Publication: Monitor Volume: 5 Issue: 104

Indeed, it was a bad day all around for Russian officials in their efforts to broker a Kosovo peace deal. Aside from the indictment announcement, yesterday’s talks in Moscow apparently concluded without any agreement. The three-way negotiations–which brought together Chernomyrdin, EU special envoy (and Finnish President) Martti Ahtisaari and U.S. Deputy Secretary of State Strobe Talbott–were aimed at finalizing a Kosovo peace plan which Chernomyrdin might then present to Yugoslav President Slobodan Milosevic.

Yesterday’s marathon talks marked the third time in the past two weeks that the three chief Kosovo negotiators had convened with this goal in mind. But the envoys were apparently unable yet again to overcome the differences between Moscow and the West that have thus far deadlocked the talks. Those problem areas include Russia’s call for an immediate halt to NATO’s bombing campaign in Yugoslavia, the West’s insistence on the deployment in Kosovo of a NATO-led international security force and the West’s demand for a total withdrawal of Serb military and police forces from Kosovo. Ahtisaari said yesterday after the talks that the two sides were moving closer on those issues, but the fact that Ahtisaari chose not to go to Belgrade with Chernomyrdin was a clear indicator that sufficient agreement had not been found.

Yesterday’s disagreements had to some extent been foreshadowed. In remarks which preceded the beginning of the Moscow talks on May 26, Talbott had ruled out any early end–or pause–to NATO’s air campaign against Yugoslavia. He also reiterated the West’s insistence that NATO play a central role in any post-settlement security force deployed in Kosovo. And, though he suggested that a token Serb force might later be allowed back into Kosovo as part of a settlement agreement, he insisted that any such agreement must stipulate the withdrawal of all Serb military and police forces from the province. Finally, Talbott also reportedly made clear Washington’s opposition to any sort of partition of Kosovo–or the creation of a separate Russian-controlled zone in the northern part of the province. There have been reports that Moscow would like to have its own troops deployed in the northern and northeastern parts of Kosovo, which are areas of particular interest to Belgrade (International Herald Tribune, May 27; Western and Russian agencies, May 26).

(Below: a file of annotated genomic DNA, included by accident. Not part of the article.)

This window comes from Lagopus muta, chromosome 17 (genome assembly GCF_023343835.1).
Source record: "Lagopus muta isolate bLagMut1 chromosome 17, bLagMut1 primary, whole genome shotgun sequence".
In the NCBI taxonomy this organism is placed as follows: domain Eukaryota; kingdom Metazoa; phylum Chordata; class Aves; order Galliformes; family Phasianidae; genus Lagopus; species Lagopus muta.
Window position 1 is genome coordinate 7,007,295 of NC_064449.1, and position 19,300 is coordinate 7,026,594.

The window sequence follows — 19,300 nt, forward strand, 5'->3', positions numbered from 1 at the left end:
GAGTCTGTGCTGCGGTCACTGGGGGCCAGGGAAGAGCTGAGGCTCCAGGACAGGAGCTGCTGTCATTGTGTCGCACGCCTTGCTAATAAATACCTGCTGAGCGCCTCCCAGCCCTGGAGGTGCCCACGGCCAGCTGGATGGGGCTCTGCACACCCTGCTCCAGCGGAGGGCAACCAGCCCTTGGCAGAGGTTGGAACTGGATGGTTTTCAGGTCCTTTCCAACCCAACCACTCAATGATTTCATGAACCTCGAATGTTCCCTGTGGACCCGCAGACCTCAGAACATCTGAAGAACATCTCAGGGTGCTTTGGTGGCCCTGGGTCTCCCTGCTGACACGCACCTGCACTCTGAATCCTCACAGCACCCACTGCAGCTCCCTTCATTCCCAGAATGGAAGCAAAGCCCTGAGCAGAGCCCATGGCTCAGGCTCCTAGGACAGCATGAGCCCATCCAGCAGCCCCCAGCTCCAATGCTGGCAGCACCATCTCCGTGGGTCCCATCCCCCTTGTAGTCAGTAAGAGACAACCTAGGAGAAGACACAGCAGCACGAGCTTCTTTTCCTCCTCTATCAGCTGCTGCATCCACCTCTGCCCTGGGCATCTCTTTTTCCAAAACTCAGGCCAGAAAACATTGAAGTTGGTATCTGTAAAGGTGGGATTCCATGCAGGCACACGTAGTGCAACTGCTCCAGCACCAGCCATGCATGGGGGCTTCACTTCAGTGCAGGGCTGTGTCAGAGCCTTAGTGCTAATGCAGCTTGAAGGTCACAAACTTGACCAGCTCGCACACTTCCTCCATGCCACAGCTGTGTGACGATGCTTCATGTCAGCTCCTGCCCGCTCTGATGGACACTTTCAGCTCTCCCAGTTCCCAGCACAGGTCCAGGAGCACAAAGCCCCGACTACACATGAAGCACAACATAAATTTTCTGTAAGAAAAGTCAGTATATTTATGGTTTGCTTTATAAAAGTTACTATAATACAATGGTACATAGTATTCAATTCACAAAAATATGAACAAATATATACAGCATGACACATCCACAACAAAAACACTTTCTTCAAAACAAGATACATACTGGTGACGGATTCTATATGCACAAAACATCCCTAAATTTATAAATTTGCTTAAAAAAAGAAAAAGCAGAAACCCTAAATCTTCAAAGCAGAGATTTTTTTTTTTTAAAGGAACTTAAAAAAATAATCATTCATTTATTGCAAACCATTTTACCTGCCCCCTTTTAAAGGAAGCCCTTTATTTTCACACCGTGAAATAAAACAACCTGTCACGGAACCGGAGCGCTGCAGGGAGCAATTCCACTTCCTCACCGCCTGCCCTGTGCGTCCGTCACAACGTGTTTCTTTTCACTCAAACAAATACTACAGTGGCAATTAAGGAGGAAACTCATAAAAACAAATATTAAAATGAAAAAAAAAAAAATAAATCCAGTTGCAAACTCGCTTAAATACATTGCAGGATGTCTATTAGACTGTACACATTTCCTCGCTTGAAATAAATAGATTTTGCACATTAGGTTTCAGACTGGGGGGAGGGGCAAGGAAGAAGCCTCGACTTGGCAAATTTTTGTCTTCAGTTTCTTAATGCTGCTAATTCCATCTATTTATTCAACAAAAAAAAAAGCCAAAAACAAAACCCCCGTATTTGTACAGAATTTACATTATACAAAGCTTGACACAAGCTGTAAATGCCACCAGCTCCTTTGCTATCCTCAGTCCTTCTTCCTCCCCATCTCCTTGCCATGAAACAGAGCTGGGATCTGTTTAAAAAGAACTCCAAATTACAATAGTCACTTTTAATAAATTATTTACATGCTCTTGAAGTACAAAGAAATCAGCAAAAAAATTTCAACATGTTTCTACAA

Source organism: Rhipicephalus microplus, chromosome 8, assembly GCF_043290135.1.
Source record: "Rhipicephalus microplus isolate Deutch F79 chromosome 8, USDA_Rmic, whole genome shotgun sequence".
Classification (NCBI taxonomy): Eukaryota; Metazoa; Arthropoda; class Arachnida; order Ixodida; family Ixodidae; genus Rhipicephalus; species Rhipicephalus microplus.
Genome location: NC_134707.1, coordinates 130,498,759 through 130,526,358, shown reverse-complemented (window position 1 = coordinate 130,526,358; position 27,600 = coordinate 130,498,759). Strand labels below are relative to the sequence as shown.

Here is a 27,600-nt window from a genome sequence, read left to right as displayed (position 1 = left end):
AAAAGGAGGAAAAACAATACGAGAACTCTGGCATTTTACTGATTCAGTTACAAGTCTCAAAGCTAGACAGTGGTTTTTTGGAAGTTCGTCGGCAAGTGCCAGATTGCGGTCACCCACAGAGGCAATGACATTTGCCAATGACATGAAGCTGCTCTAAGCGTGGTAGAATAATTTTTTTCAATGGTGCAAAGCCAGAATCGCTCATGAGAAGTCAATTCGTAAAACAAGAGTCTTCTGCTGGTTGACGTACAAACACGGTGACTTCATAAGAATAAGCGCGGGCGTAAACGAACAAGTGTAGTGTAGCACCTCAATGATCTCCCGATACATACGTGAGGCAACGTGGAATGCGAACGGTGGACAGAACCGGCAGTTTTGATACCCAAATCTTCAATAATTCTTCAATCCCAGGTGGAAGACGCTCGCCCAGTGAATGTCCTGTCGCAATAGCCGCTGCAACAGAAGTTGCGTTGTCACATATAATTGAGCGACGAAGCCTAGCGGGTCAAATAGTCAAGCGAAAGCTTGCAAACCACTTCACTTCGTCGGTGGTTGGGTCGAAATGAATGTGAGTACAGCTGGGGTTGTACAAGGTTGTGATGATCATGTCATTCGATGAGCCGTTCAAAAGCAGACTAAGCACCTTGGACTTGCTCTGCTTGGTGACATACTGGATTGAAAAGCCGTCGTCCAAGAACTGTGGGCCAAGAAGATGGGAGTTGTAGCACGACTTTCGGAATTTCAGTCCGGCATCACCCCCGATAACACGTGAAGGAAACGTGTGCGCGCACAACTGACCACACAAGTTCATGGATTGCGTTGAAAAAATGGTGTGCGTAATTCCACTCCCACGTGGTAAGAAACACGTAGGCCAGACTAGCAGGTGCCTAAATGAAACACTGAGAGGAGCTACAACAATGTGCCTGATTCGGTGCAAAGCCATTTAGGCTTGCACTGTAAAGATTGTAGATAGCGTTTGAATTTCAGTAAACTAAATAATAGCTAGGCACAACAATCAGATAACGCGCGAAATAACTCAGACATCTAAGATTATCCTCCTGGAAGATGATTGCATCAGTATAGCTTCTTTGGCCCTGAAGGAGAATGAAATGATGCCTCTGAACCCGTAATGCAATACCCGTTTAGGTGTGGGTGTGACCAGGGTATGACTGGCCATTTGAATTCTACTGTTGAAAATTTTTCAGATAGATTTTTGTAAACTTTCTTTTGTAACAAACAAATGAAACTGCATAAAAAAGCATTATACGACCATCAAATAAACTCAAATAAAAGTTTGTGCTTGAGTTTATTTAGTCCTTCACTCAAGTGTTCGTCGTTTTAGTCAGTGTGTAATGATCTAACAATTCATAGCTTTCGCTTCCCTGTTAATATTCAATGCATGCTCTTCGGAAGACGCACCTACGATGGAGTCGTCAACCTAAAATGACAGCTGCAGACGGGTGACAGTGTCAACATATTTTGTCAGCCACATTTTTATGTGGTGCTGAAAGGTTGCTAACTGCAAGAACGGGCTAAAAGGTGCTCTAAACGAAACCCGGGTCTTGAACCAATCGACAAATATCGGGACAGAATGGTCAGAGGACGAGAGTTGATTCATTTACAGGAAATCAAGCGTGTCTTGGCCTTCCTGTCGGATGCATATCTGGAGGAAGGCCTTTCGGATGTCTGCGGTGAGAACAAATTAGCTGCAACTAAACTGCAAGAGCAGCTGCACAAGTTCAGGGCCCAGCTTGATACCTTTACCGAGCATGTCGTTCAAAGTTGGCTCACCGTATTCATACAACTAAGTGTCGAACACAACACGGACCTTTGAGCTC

Russian Foreign Minister Igor Ivanov, meanwhile, used an appearance in Stockholm on May 26 to renew Moscow’s general attack on NATO’s overall strategy in the Balkans. Following talks with UN Secretary General Kofi Annan, Ivanov reiterated Moscow’s contention that the NATO air strikes on Yugoslavia are illegal and contrary to both the UN Charter and international law. He sought also to transfer control of international policy toward Yugoslavia from NATO to the UN. Earlier, Ivanov had attributed NATO’s policies toward Yugoslavia to “spur-of-the-moment political ambitions which have nothing to do with Europeans’ aspirations.” Ivanov was presumably restating the sometimes-heard Russian argument that Washington has pushed for military actions in the Balkans to bolster U.S. President Bill Clinton’s political standing at home. Moscow has also long sought to exploit tensions within NATO between the United States and its European allies (Russian agencies, May 26).